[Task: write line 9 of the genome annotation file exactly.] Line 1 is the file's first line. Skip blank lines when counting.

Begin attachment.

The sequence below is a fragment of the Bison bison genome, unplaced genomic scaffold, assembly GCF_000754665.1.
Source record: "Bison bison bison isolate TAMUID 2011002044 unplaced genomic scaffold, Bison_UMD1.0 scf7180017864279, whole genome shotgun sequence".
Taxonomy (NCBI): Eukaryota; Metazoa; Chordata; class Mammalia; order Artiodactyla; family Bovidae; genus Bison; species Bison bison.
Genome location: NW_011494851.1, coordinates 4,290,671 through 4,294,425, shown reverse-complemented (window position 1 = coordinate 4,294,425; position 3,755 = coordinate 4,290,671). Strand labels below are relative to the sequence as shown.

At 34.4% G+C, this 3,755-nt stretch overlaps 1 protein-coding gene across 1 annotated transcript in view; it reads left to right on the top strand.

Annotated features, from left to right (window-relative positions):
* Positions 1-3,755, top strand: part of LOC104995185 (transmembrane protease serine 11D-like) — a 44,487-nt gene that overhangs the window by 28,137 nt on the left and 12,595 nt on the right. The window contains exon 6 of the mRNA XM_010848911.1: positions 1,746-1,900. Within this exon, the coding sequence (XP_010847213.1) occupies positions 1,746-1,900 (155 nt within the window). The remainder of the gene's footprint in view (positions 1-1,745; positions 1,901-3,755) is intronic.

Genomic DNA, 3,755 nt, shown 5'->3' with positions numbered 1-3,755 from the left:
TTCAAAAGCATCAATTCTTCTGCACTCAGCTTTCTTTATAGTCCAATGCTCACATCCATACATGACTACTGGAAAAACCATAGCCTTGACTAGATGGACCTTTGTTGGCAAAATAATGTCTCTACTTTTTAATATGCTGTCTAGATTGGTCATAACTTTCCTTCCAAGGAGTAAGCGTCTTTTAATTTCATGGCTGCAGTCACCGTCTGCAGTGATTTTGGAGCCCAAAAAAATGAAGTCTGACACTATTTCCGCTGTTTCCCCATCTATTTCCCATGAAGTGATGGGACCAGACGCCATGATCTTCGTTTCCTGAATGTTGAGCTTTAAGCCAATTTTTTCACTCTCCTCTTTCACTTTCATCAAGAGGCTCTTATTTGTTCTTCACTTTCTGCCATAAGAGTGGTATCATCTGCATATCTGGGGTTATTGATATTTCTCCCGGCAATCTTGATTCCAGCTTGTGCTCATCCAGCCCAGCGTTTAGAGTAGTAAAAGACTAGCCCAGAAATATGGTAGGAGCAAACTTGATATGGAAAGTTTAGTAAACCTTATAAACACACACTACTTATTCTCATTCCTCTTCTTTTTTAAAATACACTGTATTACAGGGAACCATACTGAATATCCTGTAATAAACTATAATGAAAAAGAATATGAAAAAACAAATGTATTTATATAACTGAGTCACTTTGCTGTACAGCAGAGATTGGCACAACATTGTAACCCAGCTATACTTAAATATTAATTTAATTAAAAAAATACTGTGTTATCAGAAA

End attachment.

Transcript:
TTCAAAAGCATCAATTCTTCTGCACTCAGCTTTCTTTATAGTCCAATGCTCACATCCATACATGACTACTGGAAAAACCATAGCCTTGACTAGATGGACCTTTGTTGGCAAAATAATGTCTCTACTTTTTAATATGCTGTCTAGATTGGTCATAACTTTCCTTCCAAGGAGTAAGCGTCTTTTAATTTCATGGCTGCAGTCACCGTCTGCAGTGATTTTGGAGCCCAAAAAAATGAAGTCTGACACTATTTCCGCTGTTTCCCCATCTATTTCCCATGAAGTGATGGGACCAGACGCCATGATCTTCGTTTCCTGAATGTTGAGCTTTAAGCCAATTTTTTCACTCTCCTCTTTCACTTTCATCAAGAGGCTCTTATTTGTTCTTCACTTTCTGCCATAAGAGTGGTATCATCTGCATATCTGGGGTTATTGATATTTCTCCCGGCAATCTTGATTCCAGCTTGTGCTCATCCAGCCCAGCGTTTAGAGTAGTAAAAGACTAGCCCAGAAATATGGTAGGAGCAAACTTGATATGGAAAGTTTAGTAAACCTTATAAACACACACTACTTATTCTCATTCCTCTTCTTTTTTAAAATACACTGTATTACAGGGAACCATACTGAATATCCTGTAATAAACTATAATGAAAAAGAATATGAAAAAACAAATGTATTTATATAACTGAGTCACTTTGCTGTACAGCAGAGATTGGCACAACATTGTAACCCAGCTATACTTAAATATTAATTTAATTAAAAAAATACTGTGTTATCAGAAA